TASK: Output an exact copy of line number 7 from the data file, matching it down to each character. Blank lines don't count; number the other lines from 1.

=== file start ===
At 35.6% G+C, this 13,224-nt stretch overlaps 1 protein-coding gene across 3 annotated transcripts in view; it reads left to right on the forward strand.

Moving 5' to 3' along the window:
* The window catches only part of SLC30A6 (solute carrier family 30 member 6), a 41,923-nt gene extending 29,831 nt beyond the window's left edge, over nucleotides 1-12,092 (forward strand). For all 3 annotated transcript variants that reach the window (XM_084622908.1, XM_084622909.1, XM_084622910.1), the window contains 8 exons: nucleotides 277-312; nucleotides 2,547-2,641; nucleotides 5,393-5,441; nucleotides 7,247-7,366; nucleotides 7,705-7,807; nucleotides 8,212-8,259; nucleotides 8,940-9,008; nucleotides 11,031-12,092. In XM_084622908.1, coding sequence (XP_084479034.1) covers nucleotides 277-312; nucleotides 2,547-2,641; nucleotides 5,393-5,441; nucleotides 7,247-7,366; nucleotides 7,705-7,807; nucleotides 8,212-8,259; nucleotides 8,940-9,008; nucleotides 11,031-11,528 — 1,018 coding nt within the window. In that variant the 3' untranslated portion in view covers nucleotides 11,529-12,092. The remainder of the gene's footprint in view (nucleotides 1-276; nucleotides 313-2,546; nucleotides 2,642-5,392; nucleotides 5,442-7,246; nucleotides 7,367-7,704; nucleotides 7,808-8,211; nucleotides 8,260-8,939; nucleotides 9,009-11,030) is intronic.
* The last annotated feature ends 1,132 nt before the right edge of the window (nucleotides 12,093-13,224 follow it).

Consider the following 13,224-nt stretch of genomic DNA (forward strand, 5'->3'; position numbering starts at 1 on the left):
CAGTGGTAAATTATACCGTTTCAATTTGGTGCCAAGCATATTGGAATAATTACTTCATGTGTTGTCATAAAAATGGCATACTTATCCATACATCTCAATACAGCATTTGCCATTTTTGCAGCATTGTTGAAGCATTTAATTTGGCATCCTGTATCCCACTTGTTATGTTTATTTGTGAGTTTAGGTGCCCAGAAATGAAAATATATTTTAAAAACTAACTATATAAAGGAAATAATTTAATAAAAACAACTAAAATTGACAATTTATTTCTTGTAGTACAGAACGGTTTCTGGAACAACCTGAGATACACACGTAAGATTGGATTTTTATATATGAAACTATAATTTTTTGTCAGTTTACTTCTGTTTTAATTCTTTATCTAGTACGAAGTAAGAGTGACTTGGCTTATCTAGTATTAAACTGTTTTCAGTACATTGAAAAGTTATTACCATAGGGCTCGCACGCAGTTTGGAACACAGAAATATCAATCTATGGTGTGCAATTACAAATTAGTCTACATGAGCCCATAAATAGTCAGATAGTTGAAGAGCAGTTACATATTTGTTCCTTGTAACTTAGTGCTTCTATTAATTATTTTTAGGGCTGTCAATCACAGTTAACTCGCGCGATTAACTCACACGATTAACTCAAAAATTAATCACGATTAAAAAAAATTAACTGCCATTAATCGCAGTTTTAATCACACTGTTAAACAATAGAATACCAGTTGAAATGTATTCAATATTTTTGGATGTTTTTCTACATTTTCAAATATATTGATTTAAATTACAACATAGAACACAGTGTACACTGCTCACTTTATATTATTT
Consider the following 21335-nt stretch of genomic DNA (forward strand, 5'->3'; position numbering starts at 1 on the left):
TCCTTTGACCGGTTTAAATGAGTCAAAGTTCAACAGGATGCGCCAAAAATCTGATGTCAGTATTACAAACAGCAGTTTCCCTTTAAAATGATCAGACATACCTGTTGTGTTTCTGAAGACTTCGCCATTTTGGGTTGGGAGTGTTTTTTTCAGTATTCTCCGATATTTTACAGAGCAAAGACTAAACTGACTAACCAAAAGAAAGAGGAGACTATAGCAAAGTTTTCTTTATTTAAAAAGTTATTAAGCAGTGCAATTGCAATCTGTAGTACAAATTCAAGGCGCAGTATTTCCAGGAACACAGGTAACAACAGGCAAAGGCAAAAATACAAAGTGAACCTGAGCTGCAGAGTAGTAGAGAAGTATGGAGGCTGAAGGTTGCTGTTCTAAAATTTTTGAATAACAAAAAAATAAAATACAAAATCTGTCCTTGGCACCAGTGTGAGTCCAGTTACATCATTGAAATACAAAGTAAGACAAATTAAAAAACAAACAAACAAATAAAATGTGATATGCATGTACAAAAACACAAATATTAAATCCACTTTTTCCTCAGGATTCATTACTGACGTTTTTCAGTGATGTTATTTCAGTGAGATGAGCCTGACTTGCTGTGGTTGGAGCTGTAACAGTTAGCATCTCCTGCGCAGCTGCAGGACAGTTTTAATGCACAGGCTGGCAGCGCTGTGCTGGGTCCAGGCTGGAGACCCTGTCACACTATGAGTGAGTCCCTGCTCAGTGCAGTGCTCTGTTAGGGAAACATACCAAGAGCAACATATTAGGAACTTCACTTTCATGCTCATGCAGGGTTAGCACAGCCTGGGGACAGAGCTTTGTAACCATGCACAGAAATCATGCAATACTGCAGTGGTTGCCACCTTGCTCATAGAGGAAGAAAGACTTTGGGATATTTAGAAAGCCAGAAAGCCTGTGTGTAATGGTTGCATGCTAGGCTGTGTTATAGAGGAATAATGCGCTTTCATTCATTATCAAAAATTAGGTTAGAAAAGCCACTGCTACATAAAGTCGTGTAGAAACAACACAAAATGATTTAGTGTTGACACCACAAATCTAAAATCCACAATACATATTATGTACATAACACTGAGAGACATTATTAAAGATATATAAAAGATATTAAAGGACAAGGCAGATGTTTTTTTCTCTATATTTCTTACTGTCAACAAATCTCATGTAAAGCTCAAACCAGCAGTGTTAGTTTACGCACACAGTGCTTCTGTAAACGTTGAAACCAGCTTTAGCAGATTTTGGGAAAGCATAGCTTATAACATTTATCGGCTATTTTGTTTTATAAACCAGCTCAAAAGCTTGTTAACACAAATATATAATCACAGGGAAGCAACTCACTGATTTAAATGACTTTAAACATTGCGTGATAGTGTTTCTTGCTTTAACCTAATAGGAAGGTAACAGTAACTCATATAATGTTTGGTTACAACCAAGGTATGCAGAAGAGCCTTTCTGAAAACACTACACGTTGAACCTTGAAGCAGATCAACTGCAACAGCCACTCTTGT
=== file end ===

Consider the following 21335-nt stretch of genomic DNA (forward strand, 5'->3'; position numbering starts at 1 on the left):